• The Ability Of Sport To Adapt And Change To Meet Changing Consumer Preferences.
  • The Major Event Impact And Elite Sport ‘Trickle Down’.
  • Sport And Education.

Stakeholders consulted in our ‘think events’ recognised and endorsed these 13 drivers. The driver identified as having the most positive impact on participation is the ‘gender effect’ with a sense of optimism that in the future more women will take part in sport. Stakeholders were also optimistic that sports could ‘Adapt’ to meet changing consumer preferences; that the positive wave of increasing health and fitness consciousness (‘New Age’) would continue and that developments in ‘Education’ would also be a positive force.

By far and away the largest negative factor identified was that of continuing ‘Austerity’ and its impact on infrastructure, provision and investment. Stakeholders were pessimistic about the impact of social ‘Inequality’ on participation in sport with a growing polarisation between the affluent and poorer parts of society and its geographical manifestation in area deprivation and cycles of poverty. Other drivers identified as negatives were poor ‘Health’ linked in particular to obesity; the impact of social ‘Media’ and associated technologies on sedentary lifestyles; and less so the ‘Ageing’ population and the impact of major ‘Events’

Although there was a degree of pessimism about the direction of change for many of the drivers this was counteracted by the belief that public policy with appropriate resourcing will and commitment could impact in a positive way to address these challenges and benefit from opportunities that do exist.

Those interested in reading the full report can obtain it here.

OSS and 'Sporting Capital'

OSS believes that sports development policy and practice is in need of a new ‘big idea’ if we are to address the challenges identified above to break out of a cycle of  potentially declining participation rates in sport with its associated negative consequences for public health and societal wellbeing. We are enthusiastic about the emergence of the concept of  ‘sporting capital’ as a new way to think about and implement sports development policy and practice to achieve transformative change.

We are working towards a comparative international study using a unique measuring tool to identify levels of Sporting Capital’ and the role it can play in terms of influencing the likelihood of sustained participation in sport. The concept and leadership on this, as with our £35,000 project above, is by our Research Consultant, Nick Rowe, former Head of Strategy and Research for Sport England, who has written a book on the subject.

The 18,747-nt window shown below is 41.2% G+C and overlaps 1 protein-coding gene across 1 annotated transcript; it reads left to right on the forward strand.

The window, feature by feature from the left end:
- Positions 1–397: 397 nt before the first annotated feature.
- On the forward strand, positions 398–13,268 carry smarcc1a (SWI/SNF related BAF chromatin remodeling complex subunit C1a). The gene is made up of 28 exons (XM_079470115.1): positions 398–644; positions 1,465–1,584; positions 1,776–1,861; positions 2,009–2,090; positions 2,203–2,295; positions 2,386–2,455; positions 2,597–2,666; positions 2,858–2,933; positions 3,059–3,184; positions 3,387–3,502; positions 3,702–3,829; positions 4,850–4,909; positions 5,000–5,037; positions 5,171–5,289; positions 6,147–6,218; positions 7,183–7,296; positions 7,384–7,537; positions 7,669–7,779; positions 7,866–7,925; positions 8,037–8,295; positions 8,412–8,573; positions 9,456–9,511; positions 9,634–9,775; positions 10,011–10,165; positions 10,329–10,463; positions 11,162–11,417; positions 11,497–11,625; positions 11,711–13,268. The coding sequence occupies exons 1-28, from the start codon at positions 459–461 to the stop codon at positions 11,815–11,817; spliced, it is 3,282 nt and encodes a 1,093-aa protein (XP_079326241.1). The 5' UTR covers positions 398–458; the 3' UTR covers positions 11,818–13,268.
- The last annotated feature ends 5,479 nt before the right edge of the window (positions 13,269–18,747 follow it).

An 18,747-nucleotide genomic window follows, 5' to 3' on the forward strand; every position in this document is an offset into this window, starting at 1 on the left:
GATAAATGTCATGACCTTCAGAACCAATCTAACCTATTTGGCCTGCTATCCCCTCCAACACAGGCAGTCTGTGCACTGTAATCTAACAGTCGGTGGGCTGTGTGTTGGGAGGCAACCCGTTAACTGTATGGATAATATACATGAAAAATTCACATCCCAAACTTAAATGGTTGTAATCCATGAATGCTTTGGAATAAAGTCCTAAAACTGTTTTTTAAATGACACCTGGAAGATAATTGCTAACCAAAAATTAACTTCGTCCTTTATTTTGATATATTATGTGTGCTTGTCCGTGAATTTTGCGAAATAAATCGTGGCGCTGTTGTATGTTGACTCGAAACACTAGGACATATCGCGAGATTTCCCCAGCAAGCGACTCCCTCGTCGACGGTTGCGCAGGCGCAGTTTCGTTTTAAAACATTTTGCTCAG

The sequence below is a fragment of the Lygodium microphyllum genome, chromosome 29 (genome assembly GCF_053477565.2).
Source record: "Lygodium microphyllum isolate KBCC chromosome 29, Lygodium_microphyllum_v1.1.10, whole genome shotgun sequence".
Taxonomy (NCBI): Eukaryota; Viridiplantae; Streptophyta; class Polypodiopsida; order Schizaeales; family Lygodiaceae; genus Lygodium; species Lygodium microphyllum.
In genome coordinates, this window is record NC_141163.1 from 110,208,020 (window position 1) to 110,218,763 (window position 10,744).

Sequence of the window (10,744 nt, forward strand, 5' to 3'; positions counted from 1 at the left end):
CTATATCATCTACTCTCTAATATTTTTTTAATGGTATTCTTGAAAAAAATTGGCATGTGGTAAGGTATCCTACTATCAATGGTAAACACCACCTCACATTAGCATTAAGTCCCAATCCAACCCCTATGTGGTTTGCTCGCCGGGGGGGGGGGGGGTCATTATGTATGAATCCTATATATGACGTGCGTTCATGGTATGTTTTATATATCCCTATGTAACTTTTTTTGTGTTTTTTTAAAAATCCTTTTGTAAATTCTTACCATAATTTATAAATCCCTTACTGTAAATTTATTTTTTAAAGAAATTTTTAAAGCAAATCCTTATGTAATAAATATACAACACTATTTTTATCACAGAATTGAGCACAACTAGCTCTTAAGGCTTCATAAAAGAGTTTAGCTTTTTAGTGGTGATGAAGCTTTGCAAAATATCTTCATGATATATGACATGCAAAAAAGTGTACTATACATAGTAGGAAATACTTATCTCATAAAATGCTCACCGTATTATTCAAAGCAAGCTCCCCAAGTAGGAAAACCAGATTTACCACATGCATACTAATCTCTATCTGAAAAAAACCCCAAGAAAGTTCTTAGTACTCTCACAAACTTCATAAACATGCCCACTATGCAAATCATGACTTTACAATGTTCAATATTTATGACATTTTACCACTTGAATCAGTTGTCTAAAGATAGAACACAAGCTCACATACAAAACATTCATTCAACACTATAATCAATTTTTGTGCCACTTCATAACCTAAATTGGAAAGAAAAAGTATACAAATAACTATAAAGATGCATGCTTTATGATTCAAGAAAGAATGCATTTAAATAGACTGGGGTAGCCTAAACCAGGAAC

For those of you not familiar with the idea, Sporting Capital is the sporting equivalent of ‘human capital’.  It is defined as: “ The stock of physical, social and psychological attributes and competencies that support and motivate an individual to participate in sport and to sustain that participation over time”.  It is classified into three domains: social, psychological and physiological and suggests a dynamic interaction between these three domains all of which play a significant role in determining current and likely future sports participation.

If that sounds a bit esoteric, in fact it is not.  The nub is: the higher the level of Sporting Capital the higher the probability that someone will participate regularly in sport and the lower the level the higher the probability of sedentary behaviours and drop out.  This can be measured and research in England has shown this relationship is a strong one. It also shows that levels of sporting capital are socially structured – sonot only is participation in sport lower for women than men, amongst the older age groups compared with the young and amongst the more socially deprived than their more affluent peers – but the same applies to sporting capital.

Levels of sporting capital affect lifelong prospects of participating in sport. Public policy intervention can build Sporting Capital if delivered in the right way to the right people at the right time. A focus on building Sporting Capital is more likely to be effective in achieving public policy goals of increased sustained participation in sport than a focus on participation per se.

OSS is close to piloting the development of Sporting Capital with one local authority in Scotland and is in discussion with two more.

 

Thanks for your ongoing interest and support for OSS – Scotland’s first sports think and do tank.

The OSS Team